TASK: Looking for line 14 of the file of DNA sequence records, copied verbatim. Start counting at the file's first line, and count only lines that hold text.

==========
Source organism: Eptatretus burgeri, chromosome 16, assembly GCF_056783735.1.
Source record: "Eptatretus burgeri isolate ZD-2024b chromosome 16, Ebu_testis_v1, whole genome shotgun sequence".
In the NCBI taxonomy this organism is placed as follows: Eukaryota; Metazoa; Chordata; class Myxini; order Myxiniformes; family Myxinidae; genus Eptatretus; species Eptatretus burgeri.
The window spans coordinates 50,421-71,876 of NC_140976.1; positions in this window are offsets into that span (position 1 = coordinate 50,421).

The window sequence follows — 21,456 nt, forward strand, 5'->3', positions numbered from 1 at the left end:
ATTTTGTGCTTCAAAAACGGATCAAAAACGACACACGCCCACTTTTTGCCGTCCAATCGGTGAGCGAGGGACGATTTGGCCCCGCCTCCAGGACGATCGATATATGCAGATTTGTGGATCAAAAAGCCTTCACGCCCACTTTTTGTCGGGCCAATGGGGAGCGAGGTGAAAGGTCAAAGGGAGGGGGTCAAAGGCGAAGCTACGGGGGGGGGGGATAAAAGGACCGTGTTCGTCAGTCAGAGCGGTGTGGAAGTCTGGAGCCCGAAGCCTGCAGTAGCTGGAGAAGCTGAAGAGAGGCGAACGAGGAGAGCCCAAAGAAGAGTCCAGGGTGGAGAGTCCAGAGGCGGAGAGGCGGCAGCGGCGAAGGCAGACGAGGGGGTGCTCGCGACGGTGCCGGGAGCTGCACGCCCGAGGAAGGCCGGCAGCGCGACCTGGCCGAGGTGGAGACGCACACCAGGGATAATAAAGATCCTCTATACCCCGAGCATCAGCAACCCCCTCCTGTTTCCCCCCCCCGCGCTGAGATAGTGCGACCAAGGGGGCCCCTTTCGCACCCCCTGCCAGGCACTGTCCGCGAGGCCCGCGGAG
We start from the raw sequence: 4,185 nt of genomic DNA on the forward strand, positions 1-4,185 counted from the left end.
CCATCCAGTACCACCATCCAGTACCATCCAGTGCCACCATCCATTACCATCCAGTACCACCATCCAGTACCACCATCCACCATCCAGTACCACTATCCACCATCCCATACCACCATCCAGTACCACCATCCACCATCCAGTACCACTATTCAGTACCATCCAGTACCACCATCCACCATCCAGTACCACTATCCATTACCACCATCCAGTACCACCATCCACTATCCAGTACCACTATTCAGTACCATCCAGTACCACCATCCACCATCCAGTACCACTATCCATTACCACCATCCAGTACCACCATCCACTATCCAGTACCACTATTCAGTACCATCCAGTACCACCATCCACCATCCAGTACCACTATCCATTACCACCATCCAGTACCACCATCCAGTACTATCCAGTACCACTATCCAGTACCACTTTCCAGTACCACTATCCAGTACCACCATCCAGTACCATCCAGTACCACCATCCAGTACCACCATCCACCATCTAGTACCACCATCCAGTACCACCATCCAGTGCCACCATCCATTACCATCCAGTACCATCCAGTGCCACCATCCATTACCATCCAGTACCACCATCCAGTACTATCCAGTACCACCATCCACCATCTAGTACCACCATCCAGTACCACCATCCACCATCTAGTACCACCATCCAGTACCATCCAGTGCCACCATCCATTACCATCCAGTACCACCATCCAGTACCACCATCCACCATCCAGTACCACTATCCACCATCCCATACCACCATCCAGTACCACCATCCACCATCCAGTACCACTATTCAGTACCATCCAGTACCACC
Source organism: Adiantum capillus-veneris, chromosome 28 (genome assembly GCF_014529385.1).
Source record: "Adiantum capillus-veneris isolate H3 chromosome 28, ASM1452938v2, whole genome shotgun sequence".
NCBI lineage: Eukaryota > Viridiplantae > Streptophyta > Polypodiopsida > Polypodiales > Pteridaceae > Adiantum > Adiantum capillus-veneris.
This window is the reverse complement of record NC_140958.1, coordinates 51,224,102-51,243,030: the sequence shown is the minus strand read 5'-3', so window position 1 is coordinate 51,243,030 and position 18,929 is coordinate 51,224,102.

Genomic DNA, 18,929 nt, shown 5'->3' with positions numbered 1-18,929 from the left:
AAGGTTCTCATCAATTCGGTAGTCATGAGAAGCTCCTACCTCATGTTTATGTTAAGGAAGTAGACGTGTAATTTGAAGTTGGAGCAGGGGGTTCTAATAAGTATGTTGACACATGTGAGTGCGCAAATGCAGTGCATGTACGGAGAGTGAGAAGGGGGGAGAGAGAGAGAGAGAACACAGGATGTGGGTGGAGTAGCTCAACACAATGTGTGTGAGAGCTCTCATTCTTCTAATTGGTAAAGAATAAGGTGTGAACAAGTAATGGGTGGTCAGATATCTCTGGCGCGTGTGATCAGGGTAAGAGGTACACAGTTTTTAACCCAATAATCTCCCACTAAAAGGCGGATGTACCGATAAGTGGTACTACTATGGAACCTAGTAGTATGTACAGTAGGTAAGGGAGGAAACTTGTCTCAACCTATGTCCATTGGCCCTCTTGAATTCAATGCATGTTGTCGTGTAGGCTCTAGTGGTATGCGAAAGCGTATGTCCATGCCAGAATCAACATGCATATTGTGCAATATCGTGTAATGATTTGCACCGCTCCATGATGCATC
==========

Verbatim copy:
AAGGTTCTCATCAATTCGGTAGTCATGAGAAGCTCCTACCTCATGTTTATGTTAAGGAAGTAGACGTGTAATTTGAAGTTGGAGCAGGGGGTTCTAATAAGTATGTTGACACATGTGAGTGCGCAAATGCAGTGCATGTACGGAGAGTGAGAAGGGGGGAGAGAGAGAGAGAGAACACAGGATGTGGGTGGAGTAGCTCAACACAATGTGTGTGAGAGCTCTCATTCTTCTAATTGGTAAAGAATAAGGTGTGAACAAGTAATGGGTGGTCAGATATCTCTGGCGCGTGTGATCAGGGTAAGAGGTACACAGTTTTTAACCCAATAATCTCCCACTAAAAGGCGGATGTACCGATAAGTGGTACTACTATGGAACCTAGTAGTATGTACAGTAGGTAAGGGAGGAAACTTGTCTCAACCTATGTCCATTGGCCCTCTTGAATTCAATGCATGTTGTCGTGTAGGCTCTAGTGGTATGCGAAAGCGTATGTCCATGCCAGAATCAACATGCATATTGTGCAATATCGTGTAATGATTTGCACCGCTCCATGATGCATC